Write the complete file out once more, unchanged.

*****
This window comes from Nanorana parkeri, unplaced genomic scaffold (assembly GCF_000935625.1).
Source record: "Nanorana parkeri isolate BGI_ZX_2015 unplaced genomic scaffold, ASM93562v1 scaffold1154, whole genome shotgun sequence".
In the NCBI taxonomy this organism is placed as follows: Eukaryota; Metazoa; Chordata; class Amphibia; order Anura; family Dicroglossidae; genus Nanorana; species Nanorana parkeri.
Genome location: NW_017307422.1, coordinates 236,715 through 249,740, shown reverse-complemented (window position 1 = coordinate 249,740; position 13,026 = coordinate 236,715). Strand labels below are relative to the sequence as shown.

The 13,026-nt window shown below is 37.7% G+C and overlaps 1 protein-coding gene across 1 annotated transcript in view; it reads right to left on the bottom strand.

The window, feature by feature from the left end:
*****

This window comes from Nanorana parkeri, unplaced genomic scaffold (assembly GCF_000935625.1).
Source record: "Nanorana parkeri isolate BGI_ZX_2015 unplaced genomic scaffold, ASM93562v1 scaffold1154, whole genome shotgun sequence".
In the NCBI taxonomy this organism is placed as follows: Eukaryota; Metazoa; Chordata; class Amphibia; order Anura; family Dicroglossidae; genus Nanorana; species Nanorana parkeri.
Genome location: NW_017307422.1, coordinates 236,715 through 249,740, shown reverse-complemented (window position 1 = coordinate 249,740; position 13,026 = coordinate 236,715). Strand labels below are relative to the sequence as shown.

The 13,026-nt window shown below is 37.7% G+C and overlaps 1 protein-coding gene across 1 annotated transcript in view; it reads right to left on the bottom strand.

The window, feature by feature from the left end: